Michele DeLuca Commentary
Niagara Gazette — I chased down a bride and groom the other day.
I was in my car and they were in a horse and buggy, so it wasn’t very challenging. But, I couldn’t help myself.wasn’t going to do it. I had passed them in the state park coming out of the visitor’s center, accompanied by a fellow in minister garb. The bride and groom were middle-aged, and she was wearing this lovely white outfit, topped by a white hat with a bit of soft netting. She looked beautiful and he looked handsome in a dark suit. Their excitement was contagious as they burst through the center doors, and people all around them stopped to stare and smile.
I just shook my head and let them walk by.
Don’t get me wrong. I love brides and grooms. And from the way people were calling out to them, with words of congratulations and best wishes, so do a lot of other people. It just gets on my last nerve that we have newlyweds romping through this city — I often see them when I walk through the park — and we don’t do one darn thing about it.
Over the past few years I’ve written several columns wishing for someone to take a lead in a citywide campaign to polish our title as Honeymoon Capitol of the World.
I’ve suggested special walkways where couples could buy bricks to commemorate their wedding days/anniversaries. I’ve wished aloud for official locations throughout the park and the city where couples can tie the knot. And for special deals offered by area restaurants like free champagne or a rose for the bride and maybe even a special wedding table.
A couple years ago my friend Barbara Rosino, inspired by the concept, started an unofficial Romance Commission with a few of her lovely friends, but it kind of fizzled away for lack of support. It’s not something just a few people can do without support. It needs leaders, non-profits and business organizations to sign on.
I was hopeful when gay marriages were legalized in New York state and we held that mass wedding at the edge of the falls. All that rainbow bliss was sure to inspire someone to say, “Hey! Giant wedding celebrations at the brink of the falls in the Honeymoon Capital of the World ... What a swell idea!” But the anniversary of that event came and went with no big hoopla.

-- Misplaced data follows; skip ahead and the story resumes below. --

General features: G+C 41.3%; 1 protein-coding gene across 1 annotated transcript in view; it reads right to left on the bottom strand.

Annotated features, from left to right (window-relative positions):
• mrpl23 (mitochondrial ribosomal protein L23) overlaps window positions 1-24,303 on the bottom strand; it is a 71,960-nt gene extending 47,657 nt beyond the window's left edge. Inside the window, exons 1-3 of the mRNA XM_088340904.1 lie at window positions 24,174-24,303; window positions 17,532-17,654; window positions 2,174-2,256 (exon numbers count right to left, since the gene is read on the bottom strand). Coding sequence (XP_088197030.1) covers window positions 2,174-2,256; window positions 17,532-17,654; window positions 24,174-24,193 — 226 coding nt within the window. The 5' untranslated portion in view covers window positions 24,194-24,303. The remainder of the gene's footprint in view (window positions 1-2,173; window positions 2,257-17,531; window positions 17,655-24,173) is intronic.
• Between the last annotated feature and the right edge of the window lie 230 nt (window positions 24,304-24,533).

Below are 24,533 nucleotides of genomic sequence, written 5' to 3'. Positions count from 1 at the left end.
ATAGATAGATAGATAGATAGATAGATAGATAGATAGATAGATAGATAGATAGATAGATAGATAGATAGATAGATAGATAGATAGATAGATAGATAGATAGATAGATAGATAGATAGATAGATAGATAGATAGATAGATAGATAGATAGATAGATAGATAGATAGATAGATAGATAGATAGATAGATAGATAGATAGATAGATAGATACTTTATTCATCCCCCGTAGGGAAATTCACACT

It’s not that people don’t want to do anything. I’ve talked to many of our city leaders and everyone agrees that my ideas have some merit. But, at all levels our leaders are immersed in the very serious issues of getting this city back on its feet. What gets lost in the shuffle is the whimsy and unforgettable joy of romantic celebrations involving white doves, flowers and public kissing.
But when I see newly wedded couples in their best outfits, blessing our city with their decision to come here for the most exciting and important event of their lives, it just reminds me that there is nothing to indicate that anyone cares that they’re here. Sorry, you honeymoon people, we’ve got enough on our minds, so you’re just going to have to figure it out for yourselves.
Don’t get me wrong. They will continue to come as they have for decades. The couple I chased down in the carriage — only because they drove right in front of the Gazette as I was returning from my walk and I took it as a sign that I had to do something — had come from New York City and they were delighted when I stopped them. Their happiness kind of rubbed off on me and brightened my whole afternoon. And their picture ended up in Wednesday’s paper and on Facebook, where they received the congratulations from a surprising number of Gazette Facebook visitors.
So, I’m feeling renewed in my campaign.
And I’ve been thinking. What if we could get someone really important to come here to be married. Let’s say it was someone who has demonstrated a vested interest in what goes on in this city. Who maybe even has a ring in his backpocket and is just waiting for the right time and place to get down on one knee and propose to his TV star girlfriend.
I don’t mean any disrespect. And certainly his matrimonial status is none of my business.
But, hey, I’m looking at you, governor.
Contact Michele DeLuca at 282-2311, ext. 2263.